Singapore—Associate Professor David Lye, director of the Infectious Disease Research and Training Office at the National Centre for Infectious Diseases, published a post on Facebook on Monday (June 7), asking Singaporeans to be vigilant about fake science on social media.
Dr Lye’s post on the dangers of “fake science and anti-vaccine groups” has gone viral, with almost 900 shares.
He wrote that his post was to correct misinformation on Covid vaccines, which he asked people to “feel free to share widely.”
Dr Lye wrote that there has been recent misinformation regarding the pandemic, vaccines and treatment, including a petition that went out urging parents not to vaccinate their teenagers, demands for the Government to stop using mRNA vaccines and adopt the Chinese-made vaccine, Sinovac, instead, and advocating for a certain drug to be used for the treatment of Covid instead of vaccinations.
“Some of these were from a group of doctors including a Dr Paul IW Yang, and a Dr Oon Chong Jin (a private cancer specialist who championed hepatitis B vaccination in Singapore). Incidentally, the current highly effective hepatitis B vaccine is not a killed whole virus vaccine,” he wrote.
Dr Lye then began to address each of these issues.
He underlined that teens and children can get Covid, although most have mild cases. “But they do carry as much virus as adults if they are infected. They can infect adults with poor immunity and older adults, who may become sick.
“The UK has shown that Pfizer-BioNtech and Astra Zeneca vaccines reduced household transmission by 50-60%,” he wrote, adding that the group of doctors “claimed that mRNA vaccines do not reduce transmission”,
He also reiterated that mRNA vaccines are among the most effective Covid vaccines, reducing symptomatic illness by 95 per cent and preventing transmission by over 60 per cent.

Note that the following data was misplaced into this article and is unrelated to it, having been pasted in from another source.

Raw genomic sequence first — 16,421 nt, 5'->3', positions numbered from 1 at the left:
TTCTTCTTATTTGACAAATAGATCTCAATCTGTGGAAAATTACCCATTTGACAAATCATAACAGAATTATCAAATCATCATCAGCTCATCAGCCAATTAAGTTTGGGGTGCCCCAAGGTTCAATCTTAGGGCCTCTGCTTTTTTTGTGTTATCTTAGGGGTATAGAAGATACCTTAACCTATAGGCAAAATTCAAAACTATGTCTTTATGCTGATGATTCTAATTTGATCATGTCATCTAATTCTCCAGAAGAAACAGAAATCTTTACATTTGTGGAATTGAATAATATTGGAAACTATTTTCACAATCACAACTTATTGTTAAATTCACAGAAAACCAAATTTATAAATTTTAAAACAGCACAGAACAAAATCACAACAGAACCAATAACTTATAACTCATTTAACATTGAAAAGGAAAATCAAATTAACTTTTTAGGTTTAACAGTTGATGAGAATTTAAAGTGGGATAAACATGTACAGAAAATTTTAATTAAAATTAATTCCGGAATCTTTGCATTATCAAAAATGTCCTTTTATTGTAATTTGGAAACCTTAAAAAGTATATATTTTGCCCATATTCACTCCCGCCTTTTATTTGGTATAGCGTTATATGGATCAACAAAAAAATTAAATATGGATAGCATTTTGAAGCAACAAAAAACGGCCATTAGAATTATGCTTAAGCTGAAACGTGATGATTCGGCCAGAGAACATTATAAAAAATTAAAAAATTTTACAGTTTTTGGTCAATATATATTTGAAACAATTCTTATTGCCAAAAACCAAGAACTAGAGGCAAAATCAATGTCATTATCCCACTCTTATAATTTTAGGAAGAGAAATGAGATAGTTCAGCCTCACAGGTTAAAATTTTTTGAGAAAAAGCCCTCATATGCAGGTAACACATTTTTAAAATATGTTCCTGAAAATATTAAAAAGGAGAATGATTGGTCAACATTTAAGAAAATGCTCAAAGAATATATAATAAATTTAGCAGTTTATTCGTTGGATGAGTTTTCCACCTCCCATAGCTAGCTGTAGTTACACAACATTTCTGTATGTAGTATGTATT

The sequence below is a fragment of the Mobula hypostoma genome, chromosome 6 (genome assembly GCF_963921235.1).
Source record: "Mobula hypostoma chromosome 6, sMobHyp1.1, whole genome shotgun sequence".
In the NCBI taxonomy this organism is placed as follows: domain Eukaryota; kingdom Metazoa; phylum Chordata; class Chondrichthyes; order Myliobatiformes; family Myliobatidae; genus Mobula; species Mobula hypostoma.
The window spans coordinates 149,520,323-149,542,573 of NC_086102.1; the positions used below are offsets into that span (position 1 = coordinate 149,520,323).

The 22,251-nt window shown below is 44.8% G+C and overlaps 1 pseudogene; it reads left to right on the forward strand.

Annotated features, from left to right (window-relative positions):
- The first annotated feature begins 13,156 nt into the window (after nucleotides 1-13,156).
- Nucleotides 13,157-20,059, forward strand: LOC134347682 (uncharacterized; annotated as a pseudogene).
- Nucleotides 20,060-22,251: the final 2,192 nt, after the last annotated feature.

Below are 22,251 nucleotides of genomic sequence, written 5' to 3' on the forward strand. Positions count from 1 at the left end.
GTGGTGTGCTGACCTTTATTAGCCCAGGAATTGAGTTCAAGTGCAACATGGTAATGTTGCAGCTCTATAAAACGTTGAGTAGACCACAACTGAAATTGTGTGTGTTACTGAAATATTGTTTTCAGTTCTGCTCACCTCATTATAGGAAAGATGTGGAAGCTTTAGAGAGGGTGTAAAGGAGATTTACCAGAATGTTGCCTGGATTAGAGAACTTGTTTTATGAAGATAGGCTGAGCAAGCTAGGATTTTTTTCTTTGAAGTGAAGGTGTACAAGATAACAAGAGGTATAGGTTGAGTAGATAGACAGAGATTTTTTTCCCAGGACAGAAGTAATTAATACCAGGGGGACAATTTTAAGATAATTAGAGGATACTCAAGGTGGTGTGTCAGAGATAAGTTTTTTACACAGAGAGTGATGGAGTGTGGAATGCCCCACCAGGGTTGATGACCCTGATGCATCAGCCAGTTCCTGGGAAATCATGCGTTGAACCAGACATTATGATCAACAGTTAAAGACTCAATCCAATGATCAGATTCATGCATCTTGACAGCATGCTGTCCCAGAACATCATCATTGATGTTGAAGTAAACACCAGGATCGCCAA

Dr Lye also said that there’s data that says mRNA vaccines are effective against the UK and South African variants, while there is not nearly as much data concerning Sinovac against the variants.
“Laboratory studies showed that Sinovac may not work well in Brazilian b1128 and South African b1351 variants. Although these doctors claimed Sinovac is superior to mRNA vaccines against variants. there is little data to confirm it is effective for b1617.2, and there is data to suggest it is less effective against other variants,” he added.
The NCID professor wrote that while “there is no reason for Singapore not to approve Sinovac”, there must be adequate data for the Health Sciences Authority (HSA) to make decisions.
“The HSA is still awaiting reply from Sinovac on its queries,” he added.
As to the use of a drug called Ivermectin, an anti-parasitic, for the treatment of Covid, Dr Lye wrote, “Ivermectin has not been proven to be effective in COVID. Very few properly conducted clinical trials have been published.
“In a large trial conducted at a dormitory by National University Hospital doctors including Professor Ananth Tambyah, ivermectin was NOT effective in preventing COVID.”
He then said that groups that spread an anti-vaccine message in Singapore and overseas are “highly active”, hence the need for public awareness and vigilance on fake science spread on social media.
“We must win this war against the virus. Effective COVID vaccines are a part of our solution.”
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